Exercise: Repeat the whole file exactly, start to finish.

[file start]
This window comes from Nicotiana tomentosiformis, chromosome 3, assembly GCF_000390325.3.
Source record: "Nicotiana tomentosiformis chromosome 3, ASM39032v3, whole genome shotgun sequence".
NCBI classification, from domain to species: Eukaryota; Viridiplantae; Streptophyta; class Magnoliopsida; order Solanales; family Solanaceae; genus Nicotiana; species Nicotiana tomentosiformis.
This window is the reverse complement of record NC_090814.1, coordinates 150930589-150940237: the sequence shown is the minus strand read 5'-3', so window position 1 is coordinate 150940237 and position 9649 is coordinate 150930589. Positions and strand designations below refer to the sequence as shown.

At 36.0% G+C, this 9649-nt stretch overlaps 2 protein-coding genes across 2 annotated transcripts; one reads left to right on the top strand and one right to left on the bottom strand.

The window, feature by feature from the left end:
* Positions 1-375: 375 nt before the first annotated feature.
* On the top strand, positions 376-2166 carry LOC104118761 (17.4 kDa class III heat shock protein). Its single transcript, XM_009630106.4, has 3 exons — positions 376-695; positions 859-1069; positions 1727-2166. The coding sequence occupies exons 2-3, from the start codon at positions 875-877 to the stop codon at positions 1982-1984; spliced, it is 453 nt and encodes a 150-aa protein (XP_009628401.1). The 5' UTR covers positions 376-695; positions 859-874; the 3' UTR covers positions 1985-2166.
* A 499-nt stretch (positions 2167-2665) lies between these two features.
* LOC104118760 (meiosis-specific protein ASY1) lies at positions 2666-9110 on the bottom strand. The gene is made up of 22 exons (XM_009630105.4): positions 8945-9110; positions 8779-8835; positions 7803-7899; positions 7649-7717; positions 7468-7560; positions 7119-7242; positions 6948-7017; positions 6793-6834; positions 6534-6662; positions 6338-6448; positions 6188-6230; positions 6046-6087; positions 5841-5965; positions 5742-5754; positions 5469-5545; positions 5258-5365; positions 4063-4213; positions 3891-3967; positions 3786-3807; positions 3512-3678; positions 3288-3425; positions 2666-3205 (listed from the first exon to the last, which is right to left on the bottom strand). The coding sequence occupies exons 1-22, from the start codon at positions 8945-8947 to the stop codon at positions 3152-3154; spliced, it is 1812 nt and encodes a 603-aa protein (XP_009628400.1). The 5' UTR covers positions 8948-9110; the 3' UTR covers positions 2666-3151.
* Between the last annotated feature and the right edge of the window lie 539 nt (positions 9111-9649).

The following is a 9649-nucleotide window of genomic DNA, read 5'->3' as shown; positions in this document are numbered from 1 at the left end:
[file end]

This window comes from Nicotiana tomentosiformis, chromosome 3, assembly GCF_000390325.3.
Source record: "Nicotiana tomentosiformis chromosome 3, ASM39032v3, whole genome shotgun sequence".
NCBI classification, from domain to species: Eukaryota; Viridiplantae; Streptophyta; class Magnoliopsida; order Solanales; family Solanaceae; genus Nicotiana; species Nicotiana tomentosiformis.
This window is the reverse complement of record NC_090814.1, coordinates 150930589-150940237: the sequence shown is the minus strand read 5'-3', so window position 1 is coordinate 150940237 and position 9649 is coordinate 150930589. Positions and strand designations below refer to the sequence as shown.

At 36.0% G+C, this 9649-nt stretch overlaps 2 protein-coding genes across 2 annotated transcripts; one reads left to right on the top strand and one right to left on the bottom strand.

The window, feature by feature from the left end:
* Positions 1-375: 375 nt before the first annotated feature.
* On the top strand, positions 376-2166 carry LOC104118761 (17.4 kDa class III heat shock protein). Its single transcript, XM_009630106.4, has 3 exons — positions 376-695; positions 859-1069; positions 1727-2166. The coding sequence occupies exons 2-3, from the start codon at positions 875-877 to the stop codon at positions 1982-1984; spliced, it is 453 nt and encodes a 150-aa protein (XP_009628401.1). The 5' UTR covers positions 376-695; positions 859-874; the 3' UTR covers positions 1985-2166.
* A 499-nt stretch (positions 2167-2665) lies between these two features.
* LOC104118760 (meiosis-specific protein ASY1) lies at positions 2666-9110 on the bottom strand. The gene is made up of 22 exons (XM_009630105.4): positions 8945-9110; positions 8779-8835; positions 7803-7899; positions 7649-7717; positions 7468-7560; positions 7119-7242; positions 6948-7017; positions 6793-6834; positions 6534-6662; positions 6338-6448; positions 6188-6230; positions 6046-6087; positions 5841-5965; positions 5742-5754; positions 5469-5545; positions 5258-5365; positions 4063-4213; positions 3891-3967; positions 3786-3807; positions 3512-3678; positions 3288-3425; positions 2666-3205 (listed from the first exon to the last, which is right to left on the bottom strand). The coding sequence occupies exons 1-22, from the start codon at positions 8945-8947 to the stop codon at positions 3152-3154; spliced, it is 1812 nt and encodes a 603-aa protein (XP_009628400.1). The 5' UTR covers positions 8948-9110; the 3' UTR covers positions 2666-3151.
* Between the last annotated feature and the right edge of the window lie 539 nt (positions 9111-9649).

The following is a 9649-nucleotide window of genomic DNA, read 5'->3' as shown; positions in this document are numbered from 1 at the left end: